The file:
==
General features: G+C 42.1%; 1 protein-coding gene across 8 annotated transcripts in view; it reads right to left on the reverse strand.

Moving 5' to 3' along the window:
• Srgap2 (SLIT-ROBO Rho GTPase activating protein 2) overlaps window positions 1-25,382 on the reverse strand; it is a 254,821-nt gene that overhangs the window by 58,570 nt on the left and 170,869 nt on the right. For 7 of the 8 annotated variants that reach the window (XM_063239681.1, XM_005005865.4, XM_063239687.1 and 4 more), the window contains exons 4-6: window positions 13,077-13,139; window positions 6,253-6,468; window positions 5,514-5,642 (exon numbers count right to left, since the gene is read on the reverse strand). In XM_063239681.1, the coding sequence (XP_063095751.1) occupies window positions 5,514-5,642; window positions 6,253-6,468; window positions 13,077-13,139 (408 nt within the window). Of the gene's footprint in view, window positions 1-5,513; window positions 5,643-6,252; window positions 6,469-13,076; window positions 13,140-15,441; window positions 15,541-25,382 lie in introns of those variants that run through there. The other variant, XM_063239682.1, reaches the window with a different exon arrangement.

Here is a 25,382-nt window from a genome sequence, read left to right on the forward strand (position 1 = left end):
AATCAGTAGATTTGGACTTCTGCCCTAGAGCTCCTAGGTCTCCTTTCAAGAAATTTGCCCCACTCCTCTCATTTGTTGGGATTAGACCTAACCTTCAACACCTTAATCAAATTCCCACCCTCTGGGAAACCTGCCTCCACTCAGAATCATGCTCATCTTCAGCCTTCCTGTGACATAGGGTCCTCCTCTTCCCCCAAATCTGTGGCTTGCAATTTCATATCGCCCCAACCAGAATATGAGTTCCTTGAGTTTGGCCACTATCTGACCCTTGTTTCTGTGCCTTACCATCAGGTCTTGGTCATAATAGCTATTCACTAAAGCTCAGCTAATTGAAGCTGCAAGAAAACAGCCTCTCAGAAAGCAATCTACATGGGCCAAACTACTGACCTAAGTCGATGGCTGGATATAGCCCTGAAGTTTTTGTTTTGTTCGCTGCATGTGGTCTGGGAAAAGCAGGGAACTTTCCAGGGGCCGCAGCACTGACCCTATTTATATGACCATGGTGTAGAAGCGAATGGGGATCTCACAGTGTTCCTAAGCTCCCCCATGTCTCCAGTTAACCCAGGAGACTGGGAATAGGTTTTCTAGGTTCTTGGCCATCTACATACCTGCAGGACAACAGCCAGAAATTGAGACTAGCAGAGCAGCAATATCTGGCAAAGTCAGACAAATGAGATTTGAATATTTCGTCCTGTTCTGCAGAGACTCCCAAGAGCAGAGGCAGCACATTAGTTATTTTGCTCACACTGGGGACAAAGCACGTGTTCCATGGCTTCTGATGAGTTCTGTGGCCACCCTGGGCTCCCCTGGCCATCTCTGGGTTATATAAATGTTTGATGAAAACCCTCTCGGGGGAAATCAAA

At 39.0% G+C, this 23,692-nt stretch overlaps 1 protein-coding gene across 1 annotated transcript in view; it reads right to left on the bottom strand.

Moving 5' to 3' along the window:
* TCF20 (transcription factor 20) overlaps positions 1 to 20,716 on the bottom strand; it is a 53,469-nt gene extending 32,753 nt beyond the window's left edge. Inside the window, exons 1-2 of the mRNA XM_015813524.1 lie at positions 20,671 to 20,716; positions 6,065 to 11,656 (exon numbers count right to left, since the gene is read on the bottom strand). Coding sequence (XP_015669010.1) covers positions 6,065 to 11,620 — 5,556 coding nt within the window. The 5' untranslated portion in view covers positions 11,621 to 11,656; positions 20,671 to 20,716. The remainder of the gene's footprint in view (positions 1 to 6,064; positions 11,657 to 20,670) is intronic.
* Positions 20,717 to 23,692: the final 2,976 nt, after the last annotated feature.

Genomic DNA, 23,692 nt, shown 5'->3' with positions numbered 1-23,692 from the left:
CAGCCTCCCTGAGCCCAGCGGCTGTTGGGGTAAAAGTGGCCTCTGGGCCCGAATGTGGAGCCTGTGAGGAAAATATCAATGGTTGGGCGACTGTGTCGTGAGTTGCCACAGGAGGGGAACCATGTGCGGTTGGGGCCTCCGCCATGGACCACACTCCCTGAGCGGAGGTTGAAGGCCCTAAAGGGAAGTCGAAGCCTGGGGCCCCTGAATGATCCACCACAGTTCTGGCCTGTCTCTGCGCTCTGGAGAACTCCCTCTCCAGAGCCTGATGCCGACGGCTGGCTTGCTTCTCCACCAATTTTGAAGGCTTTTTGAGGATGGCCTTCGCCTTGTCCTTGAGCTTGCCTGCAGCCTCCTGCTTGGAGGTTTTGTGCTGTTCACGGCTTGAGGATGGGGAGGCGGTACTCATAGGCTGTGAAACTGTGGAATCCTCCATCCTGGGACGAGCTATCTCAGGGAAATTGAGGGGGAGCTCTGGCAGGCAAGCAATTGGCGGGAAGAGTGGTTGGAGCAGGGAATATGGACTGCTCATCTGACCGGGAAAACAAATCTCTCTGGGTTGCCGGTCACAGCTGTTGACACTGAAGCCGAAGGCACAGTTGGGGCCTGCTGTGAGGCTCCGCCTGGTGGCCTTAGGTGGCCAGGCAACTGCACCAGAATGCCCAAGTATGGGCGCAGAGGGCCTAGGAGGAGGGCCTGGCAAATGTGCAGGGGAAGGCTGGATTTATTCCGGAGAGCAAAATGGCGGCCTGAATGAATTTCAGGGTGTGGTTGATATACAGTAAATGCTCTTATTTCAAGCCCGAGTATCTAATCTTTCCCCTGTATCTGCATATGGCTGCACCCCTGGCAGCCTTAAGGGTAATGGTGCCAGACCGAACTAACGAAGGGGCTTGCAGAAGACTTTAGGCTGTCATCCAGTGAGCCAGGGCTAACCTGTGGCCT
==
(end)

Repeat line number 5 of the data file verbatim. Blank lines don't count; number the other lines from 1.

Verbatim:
AATCAGTAGATTTGGACTTCTGCCCTAGAGCTCCTAGGTCTCCTTTCAAGAAATTTGCCCCACTCCTCTCATTTGTTGGGATTAGACCTAACCTTCAACACCTTAATCAAATTCCCACCCTCTGGGAAACCTGCCTCCACTCAGAATCATGCTCATCTTCAGCCTTCCTGTGACATAGGGTCCTCCTCTTCCCCCAAATCTGTGGCTTGCAATTTCATATCGCCCCAACCAGAATATGAGTTCCTTGAGTTTGGCCACTATCTGACCCTTGTTTCTGTGCCTTACCATCAGGTCTTGGTCATAATAGCTATTCACTAAAGCTCAGCTAATTGAAGCTGCAAGAAAACAGCCTCTCAGAAAGCAATCTACATGGGCCAAACTACTGACCTAAGTCGATGGCTGGATATAGCCCTGAAGTTTTTGTTTTGTTCGCTGCATGTGGTCTGGGAAAAGCAGGGAACTTTCCAGGGGCCGCAGCACTGACCCTATTTATATGACCATGGTGTAGAAGCGAATGGGGATCTCACAGTGTTCCTAAGCTCCCCCATGTCTCCAGTTAACCCAGGAGACTGGGAATAGGTTTTCTAGGTTCTTGGCCATCTACATACCTGCAGGACAACAGCCAGAAATTGAGACTAGCAGAGCAGCAATATCTGGCAAAGTCAGACAAATGAGATTTGAATATTTCGTCCTGTTCTGCAGAGACTCCCAAGAGCAGAGGCAGCACATTAGTTATTTTGCTCACACTGGGGACAAAGCACGTGTTCCATGGCTTCTGATGAGTTCTGTGGCCACCCTGGGCTCCCCTGGCCATCTCTGGGTTATATAAATGTTTGATGAAAACCCTCTCGGGGGAAATCAAA